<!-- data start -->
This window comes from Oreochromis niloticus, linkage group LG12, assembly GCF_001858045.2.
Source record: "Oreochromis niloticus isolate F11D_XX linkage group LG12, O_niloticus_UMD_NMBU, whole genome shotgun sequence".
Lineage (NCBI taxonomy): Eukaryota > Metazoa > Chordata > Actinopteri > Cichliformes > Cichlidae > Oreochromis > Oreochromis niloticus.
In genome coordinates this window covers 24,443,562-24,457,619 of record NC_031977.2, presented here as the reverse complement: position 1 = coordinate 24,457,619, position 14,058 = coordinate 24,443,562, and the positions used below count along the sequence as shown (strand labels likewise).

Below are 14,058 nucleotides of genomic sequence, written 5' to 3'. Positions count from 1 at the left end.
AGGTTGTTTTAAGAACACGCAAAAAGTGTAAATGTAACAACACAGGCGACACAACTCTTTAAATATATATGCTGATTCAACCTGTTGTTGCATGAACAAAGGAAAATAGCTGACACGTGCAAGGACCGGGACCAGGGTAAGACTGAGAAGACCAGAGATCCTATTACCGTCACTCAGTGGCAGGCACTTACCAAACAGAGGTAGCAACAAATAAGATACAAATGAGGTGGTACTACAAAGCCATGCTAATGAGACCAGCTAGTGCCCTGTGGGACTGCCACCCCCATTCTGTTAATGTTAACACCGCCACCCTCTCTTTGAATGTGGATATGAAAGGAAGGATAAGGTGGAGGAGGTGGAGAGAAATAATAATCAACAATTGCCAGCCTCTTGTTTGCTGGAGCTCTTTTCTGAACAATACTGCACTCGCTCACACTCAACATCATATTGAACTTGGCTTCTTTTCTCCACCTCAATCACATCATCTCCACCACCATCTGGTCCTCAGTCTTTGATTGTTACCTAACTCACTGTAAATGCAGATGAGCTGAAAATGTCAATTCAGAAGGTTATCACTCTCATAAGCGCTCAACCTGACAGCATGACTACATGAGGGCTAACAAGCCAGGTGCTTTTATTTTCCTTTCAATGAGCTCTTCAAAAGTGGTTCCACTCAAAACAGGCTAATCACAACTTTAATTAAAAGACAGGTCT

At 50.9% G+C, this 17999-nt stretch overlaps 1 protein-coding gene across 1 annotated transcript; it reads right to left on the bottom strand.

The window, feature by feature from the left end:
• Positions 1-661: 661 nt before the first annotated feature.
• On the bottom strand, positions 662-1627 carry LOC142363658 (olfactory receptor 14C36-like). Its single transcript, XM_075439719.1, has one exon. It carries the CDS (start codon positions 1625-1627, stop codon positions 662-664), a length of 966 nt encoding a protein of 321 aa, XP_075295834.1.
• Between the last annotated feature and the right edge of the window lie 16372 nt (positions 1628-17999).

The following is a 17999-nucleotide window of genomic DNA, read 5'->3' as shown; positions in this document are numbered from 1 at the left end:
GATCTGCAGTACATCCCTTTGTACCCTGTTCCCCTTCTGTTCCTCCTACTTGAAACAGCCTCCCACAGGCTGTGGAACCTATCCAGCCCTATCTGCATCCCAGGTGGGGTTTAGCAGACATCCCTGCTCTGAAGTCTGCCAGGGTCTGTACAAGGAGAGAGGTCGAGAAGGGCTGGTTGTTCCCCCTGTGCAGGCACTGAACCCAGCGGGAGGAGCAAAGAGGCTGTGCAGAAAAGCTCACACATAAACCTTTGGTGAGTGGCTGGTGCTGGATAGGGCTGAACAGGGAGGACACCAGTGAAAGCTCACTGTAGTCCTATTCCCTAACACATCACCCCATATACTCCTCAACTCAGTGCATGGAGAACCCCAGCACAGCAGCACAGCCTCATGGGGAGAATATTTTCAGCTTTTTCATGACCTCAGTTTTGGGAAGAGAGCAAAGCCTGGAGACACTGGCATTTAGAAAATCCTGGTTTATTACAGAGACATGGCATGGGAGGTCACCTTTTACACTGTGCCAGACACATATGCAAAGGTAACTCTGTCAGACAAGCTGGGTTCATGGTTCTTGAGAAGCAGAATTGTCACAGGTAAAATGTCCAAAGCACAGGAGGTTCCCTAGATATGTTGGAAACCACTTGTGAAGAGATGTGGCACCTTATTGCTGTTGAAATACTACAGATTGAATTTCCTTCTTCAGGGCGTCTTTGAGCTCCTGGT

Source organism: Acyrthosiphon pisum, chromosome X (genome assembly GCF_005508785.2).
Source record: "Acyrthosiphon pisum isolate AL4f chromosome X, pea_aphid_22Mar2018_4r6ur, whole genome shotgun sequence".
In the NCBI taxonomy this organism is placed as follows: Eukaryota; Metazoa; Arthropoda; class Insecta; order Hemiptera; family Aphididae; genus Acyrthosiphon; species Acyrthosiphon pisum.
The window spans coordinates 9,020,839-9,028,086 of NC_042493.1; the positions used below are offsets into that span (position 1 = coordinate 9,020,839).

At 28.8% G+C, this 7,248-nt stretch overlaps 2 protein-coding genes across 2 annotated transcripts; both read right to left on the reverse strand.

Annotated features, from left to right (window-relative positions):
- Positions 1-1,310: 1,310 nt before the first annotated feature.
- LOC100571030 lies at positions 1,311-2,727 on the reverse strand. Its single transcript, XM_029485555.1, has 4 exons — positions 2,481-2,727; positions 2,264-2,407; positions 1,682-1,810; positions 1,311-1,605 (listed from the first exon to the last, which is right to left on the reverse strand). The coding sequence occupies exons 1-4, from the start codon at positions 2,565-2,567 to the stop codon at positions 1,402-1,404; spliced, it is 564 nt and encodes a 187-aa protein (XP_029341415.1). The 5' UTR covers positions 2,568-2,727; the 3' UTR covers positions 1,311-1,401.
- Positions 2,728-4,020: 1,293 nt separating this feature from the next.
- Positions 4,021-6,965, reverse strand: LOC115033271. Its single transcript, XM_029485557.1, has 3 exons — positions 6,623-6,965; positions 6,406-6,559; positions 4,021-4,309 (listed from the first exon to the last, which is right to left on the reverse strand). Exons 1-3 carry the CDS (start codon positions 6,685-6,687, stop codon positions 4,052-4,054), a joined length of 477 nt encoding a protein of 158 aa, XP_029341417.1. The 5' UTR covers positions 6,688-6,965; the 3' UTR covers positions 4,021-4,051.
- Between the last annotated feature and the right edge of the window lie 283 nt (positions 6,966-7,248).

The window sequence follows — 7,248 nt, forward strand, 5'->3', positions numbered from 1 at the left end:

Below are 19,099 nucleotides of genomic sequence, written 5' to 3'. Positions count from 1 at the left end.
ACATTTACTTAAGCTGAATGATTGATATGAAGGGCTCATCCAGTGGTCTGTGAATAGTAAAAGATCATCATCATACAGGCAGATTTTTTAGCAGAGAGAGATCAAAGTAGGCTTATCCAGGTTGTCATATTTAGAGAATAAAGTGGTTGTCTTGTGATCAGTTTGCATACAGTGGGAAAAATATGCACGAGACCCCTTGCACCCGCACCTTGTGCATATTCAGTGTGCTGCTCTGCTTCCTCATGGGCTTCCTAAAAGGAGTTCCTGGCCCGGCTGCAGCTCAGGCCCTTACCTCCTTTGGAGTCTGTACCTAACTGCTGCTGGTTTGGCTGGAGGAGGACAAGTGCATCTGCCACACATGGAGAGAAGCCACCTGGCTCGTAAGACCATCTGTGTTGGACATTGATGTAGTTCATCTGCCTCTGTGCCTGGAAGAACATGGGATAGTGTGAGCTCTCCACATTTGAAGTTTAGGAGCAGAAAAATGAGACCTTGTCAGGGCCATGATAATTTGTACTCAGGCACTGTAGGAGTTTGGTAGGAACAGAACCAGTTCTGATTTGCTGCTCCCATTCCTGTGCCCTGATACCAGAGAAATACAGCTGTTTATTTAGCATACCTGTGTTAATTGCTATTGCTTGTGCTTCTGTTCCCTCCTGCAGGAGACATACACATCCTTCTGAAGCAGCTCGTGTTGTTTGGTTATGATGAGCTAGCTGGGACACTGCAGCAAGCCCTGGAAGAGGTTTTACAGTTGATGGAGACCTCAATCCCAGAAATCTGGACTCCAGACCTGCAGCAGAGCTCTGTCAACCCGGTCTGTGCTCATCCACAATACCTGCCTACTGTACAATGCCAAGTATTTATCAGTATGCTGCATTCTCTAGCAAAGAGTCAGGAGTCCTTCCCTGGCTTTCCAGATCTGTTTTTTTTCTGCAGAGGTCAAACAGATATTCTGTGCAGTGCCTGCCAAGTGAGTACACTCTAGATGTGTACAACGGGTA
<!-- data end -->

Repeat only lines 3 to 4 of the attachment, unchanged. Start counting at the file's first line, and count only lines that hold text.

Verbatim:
Lineage (NCBI taxonomy): Eukaryota > Metazoa > Chordata > Actinopteri > Cichliformes > Cichlidae > Oreochromis > Oreochromis niloticus.
In genome coordinates this window covers 24,443,562-24,457,619 of record NC_031977.2, presented here as the reverse complement: position 1 = coordinate 24,457,619, position 14,058 = coordinate 24,443,562, and the positions used below count along the sequence as shown (strand labels likewise).